The 'March as One' elevates the issue of educational inequality in schools.
Los Angeles is my home. It is my family's home, my students' home, and my colleagues' home—and I hope one day it will be home to my own children. As an educator I know students here—like kids in many cities—don’t have equal access to a high quality education, but there is a real lack of civic engagement around the issue. However, this lack of engagement is not just an epidemic here. It's a national epidemic and I’m determined to do something about it.
Along with a group of eight other Los Angeles public school educators, I've organized the March as One—a three-mile long march taking place this Saturday, February 16th to elevate the issue of educational inequality in the city's schools. We've scheduled the March as One three weeks prior to Los Angeles' March 5th school board and mayoral elections—and three days prior to the voter registration deadline—because we're asking candidates to commit to educational equity.
The march deliberately parallels the civil rights marches of the past. The route will travel from one of Los Angeles' most disadvantaged communities to one of its wealthiest. Statistics clearly demonstrate that unequal access to high quality education exists along lines of race, class, and documentation status—thus, this is a civil rights issue, and just one manifestation of how our country has fallen short of achieving true equity.
Indeed, the march's roots stem from an experience I had in September of 2009 when I was teaching at John Liechty Middle School in L.A.'s Westlake neighborhood. I stood before my eighth grade students, guiding them through an inquiry experience where they were given images of schools and communities from 50 years ago and the present. I asked them to compare and contrast these images.
They observed that, like schools in the past, present-day schools are still segregated. Schools in their community—a predominantly low-income, Mexican, Central American, and African American community—are not as “nice” as schools in higher income communities. And while they had nearly forty students in each classroom, classrooms in private schools and in higher income communities have significantly fewer.
We then analyzed the rates of high school graduates from their community who’ve taken the classes needed to attend a four-year university, and the rates of those who proceed to higher education, and take more than six years to graduate. They were perplexed—they could not understand how fifty years after the height of the civil rights movement not much had changed. Their confusion soon became anger—an anger that then fueled their yearning to change their reality.
I could relate to that trajectory of emotions. I was raised in East Los Angeles—just twenty minutes away from where I was teaching—by parents who came to this country from Mexico. I attended public schools my entire life until I was accepted to Harvard University.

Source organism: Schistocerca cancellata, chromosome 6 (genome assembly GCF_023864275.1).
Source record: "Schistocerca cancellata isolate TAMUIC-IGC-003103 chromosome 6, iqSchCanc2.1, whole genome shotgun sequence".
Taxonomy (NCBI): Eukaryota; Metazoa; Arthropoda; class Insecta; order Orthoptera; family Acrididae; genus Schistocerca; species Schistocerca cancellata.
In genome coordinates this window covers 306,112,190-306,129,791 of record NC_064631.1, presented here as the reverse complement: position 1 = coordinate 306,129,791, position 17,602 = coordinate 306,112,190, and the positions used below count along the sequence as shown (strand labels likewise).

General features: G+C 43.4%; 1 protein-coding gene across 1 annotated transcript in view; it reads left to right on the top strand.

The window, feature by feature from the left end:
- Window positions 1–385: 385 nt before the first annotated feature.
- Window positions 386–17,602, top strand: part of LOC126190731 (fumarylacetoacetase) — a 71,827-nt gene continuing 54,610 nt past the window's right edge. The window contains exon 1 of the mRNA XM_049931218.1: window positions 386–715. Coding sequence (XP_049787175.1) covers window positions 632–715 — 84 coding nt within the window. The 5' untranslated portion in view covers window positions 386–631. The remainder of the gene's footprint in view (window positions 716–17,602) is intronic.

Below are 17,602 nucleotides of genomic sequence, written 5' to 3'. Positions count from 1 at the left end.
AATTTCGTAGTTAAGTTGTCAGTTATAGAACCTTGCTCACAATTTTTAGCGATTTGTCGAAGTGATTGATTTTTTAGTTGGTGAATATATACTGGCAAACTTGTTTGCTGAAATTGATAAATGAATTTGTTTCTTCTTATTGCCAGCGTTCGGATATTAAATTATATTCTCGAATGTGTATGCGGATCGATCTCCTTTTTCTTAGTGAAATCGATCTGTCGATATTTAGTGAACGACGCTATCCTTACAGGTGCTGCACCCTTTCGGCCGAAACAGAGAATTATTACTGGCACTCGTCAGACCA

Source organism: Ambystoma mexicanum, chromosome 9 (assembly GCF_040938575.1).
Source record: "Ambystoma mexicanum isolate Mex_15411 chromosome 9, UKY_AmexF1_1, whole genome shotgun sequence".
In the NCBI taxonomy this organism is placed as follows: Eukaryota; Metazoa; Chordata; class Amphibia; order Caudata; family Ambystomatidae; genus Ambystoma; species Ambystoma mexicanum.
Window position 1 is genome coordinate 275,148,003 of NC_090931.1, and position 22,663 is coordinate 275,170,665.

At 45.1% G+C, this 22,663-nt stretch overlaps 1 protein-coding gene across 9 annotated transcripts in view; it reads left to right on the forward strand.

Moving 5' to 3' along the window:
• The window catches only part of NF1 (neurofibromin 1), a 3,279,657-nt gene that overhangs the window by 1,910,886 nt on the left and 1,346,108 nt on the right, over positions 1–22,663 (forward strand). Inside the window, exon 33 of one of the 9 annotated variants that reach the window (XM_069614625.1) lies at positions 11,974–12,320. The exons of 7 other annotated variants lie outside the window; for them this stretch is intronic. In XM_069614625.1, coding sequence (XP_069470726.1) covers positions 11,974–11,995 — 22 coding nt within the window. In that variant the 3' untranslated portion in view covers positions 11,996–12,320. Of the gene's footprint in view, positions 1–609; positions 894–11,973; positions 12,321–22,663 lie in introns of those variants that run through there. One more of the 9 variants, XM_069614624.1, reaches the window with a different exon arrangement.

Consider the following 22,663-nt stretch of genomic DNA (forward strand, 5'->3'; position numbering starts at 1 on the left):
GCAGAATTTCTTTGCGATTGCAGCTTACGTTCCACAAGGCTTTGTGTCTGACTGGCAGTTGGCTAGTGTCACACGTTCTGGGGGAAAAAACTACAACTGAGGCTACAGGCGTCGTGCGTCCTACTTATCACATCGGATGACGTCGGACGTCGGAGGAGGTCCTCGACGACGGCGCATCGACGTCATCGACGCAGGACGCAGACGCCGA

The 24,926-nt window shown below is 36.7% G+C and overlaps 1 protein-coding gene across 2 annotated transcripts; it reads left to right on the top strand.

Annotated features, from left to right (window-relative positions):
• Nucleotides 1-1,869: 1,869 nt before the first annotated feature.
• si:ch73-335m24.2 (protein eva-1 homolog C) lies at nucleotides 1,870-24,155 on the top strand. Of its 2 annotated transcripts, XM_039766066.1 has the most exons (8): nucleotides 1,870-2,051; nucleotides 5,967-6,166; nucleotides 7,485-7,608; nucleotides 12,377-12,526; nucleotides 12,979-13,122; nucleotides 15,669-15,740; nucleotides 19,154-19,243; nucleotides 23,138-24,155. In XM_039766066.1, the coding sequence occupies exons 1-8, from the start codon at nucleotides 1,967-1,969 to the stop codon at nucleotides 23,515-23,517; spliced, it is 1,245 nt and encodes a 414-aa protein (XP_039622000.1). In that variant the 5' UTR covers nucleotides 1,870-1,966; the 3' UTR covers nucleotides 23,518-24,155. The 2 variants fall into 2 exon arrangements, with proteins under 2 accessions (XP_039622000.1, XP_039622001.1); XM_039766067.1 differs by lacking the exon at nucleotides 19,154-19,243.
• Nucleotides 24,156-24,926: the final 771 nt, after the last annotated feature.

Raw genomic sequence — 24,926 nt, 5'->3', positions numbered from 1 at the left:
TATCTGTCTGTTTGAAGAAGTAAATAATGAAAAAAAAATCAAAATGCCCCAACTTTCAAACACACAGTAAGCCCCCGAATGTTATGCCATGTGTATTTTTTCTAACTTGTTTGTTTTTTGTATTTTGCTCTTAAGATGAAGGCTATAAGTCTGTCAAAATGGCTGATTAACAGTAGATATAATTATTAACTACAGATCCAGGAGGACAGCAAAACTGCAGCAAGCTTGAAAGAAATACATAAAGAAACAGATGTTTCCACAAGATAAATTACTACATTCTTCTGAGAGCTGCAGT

During my first week at Harvard, I received the results of my placement exams and I felt humiliated—I didn't want anyone to know that a Mexican-American from East L.A. had been placed in a remedial writing class. I did not want to reinforce the stereotype that perhaps I had been admitted solely because I was "brown."
But beyond my humiliation, I was puzzled. How could it be that after taking every AP course possible and graduating at the top of my class, I was still unprepared for my first semester of college? And I wondered, if I was not prepared, then what about my high school friends who did not take college prep courses? In that moment, my eyes were opened to the vast inequality that persists in our education system—the same ones which my students were blind to until that lesson.
I refuse to let our low-income communities and communities of color be blind to any longer. My March as One co-organizers and I envision a world in which attention is drawn to this vast inequality at a much larger scale—not just classroom by classroom—and in which people are empowered to take action.
The decisions made by our local leadership are the ones that have the most direct impact on our city, so it's problematic that in the last joint school board & mayoral elections, only 230,000 of Los Angeles' 1.6 million registered voters turned out to vote—a 14 percent voter turn-out rate. Educators must not only call attention to the disparity in access to high quality education, they must also create opportunities for civic engagement.
To that end, we also hope to provide our community with the information and tools to shape the future of our public education system. We will be driving voter registration at the outset of the march, and have created the city’s largest non-partisan, balanced education forum, which will take place at the march’s culminating point. The forum is an opportunity for Los Angeles’ mayoral and school board candidates to address our community and share their approach to strengthening our public education system.
I charge you to dig into the educational outcomes for students of all ethnic and socioeconomic backgrounds in your hometown, and raise attention to the disparity that you uncover. I charge you to consider the civic engagement of all people in your hometown—particularly in local elections—and lean into the reality you unveil. I charge you to believe that you as an individual—or as a group with like-minded community members—can take a stand. I will stand in solidarity with you.